[Anchit Jasuja and Preksha Mehndiratta are 3rd year law students at the Gujarat National Law University, Gandhinagar]
The Insolvency and Bankruptcy Code, 2016 (‘IBC’) confers the resolution professional with the duty to collate and verify all claims submitted to him by the creditors. While the resolution professional does not formally have the power to reject claims, in practice the resolution professional can deny the verification of claims due to reasons such as the debt being barred by limitation, late filing of the claims or improper format of the proof of the debt. This ‘rejection’ of the claim can ordinarily be remedied by filing an application under section 60(5) of the IBC before the adjudicating authority to challenge the rejection of the claim, which if successful, would lead to the inclusion of the claim in the information memorandum. However, there are many instances such as in Santosh Wasantrao Walokar v. Vijay Kumar Iyer where a resolution plan has been passed while the challenge to the rejection of the claim had not been considered by the adjudicating authority.
This is especially problematic due to the decision of the Supreme Court in Committee of Creditors of Essar Steel India Limited v. Satish Kumar Gupta where the court held that no claims can exist apart from those acknowledged in the resolution plan, which has been interpreted to mean that all claims which are not acknowledged in the resolution plan are extinguished. In this context, the authors analyse the position of rejected claims under the IBC to point out the inadequacies in the resolution process in dealing with rejected claims and propose solutions to deal with those inadequacies.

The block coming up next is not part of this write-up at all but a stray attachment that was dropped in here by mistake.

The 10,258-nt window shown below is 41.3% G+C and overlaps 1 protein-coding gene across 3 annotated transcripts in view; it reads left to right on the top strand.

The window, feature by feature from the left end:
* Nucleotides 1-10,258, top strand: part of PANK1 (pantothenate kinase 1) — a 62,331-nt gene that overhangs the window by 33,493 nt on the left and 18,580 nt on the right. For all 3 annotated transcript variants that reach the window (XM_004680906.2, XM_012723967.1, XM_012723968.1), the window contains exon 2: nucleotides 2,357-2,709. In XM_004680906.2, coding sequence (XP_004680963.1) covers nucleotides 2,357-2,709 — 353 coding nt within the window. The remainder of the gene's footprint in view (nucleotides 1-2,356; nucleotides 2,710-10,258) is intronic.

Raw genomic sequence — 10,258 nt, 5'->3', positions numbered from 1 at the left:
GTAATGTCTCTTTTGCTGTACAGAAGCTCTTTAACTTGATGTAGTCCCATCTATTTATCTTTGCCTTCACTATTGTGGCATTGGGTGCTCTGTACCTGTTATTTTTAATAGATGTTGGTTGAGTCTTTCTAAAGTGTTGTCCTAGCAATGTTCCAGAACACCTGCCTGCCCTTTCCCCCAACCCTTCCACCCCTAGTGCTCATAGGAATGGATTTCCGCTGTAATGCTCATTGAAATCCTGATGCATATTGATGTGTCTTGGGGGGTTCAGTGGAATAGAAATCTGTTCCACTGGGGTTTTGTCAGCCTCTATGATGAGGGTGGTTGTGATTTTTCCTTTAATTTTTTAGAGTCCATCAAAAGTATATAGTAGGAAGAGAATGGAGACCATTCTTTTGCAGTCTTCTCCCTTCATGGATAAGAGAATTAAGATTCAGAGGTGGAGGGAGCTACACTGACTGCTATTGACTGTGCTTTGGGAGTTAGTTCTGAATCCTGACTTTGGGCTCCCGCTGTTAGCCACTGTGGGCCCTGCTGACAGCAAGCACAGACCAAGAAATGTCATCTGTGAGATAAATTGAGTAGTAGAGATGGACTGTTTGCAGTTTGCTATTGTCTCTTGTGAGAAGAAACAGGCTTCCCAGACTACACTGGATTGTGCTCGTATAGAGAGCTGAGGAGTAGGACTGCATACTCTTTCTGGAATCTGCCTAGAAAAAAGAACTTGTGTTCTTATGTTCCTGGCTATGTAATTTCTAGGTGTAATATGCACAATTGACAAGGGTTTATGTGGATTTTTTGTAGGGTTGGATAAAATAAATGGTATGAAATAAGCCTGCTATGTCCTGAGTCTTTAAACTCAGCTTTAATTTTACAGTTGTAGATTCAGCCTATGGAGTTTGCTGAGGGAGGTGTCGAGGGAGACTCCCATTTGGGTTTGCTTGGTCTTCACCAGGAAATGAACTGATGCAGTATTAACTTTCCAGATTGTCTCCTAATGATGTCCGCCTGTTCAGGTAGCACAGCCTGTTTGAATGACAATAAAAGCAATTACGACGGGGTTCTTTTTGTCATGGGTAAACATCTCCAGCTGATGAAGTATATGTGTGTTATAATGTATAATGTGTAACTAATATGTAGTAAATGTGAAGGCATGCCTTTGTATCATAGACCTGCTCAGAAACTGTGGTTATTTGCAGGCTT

Status of Rejected Claims
Prior to the Supreme Court’s decision in Essar Steel, when the National Company Law Tribunal (‘NCLT’) in Prasad Gempex v. Star Agro Marine Exports Pvt. Ltd. was faced with a situation where the resolution plan had been approved while the challenge to the rejection of a claim was pending, the NCLT held that while the resolution plan could not be modified to accommodate a previously rejected claim, it would be open to the creditor to pursue the claim in other fora even after the approval of the resolution plan. However, such an approach was rejected by the Supreme Court in Essar Steel where the court declared that a successful resolution applicant cannot be faced with ‘undecided’ claims after the approval of the resolution plan and thus no claims can exist apart from those decided by the resolution professional or the adjudicating authority.
The rejection of the approach adopted in Prasad Gempex by the Supreme Court in Essar Steel has led to the creditors whose claims have been rejected by the resolution professional being left without an effective remedy, if the resolution plan is approved before the challenge to the rejection of the claim is considered. Such a situation arose in Santosh Wasantrao Walokar v. Vijay Kumar Iyer where claims of certain creditors had been rejected by the resolution professional and such rejection had been challenged during which time a resolution plan had been approved. Due to the approval of the resolution plan, the tribunal did not decide the petitions challenging the rejection of the claims and rather relied on Essar Steel to hold that all claims would be extinguished. In situations like these, the corporate debtor is discharged from the claim of a creditor without the creditor having an opportunity to avail a remedy against the rejection of claim, thus causing serious prejudice to the rights of the creditors.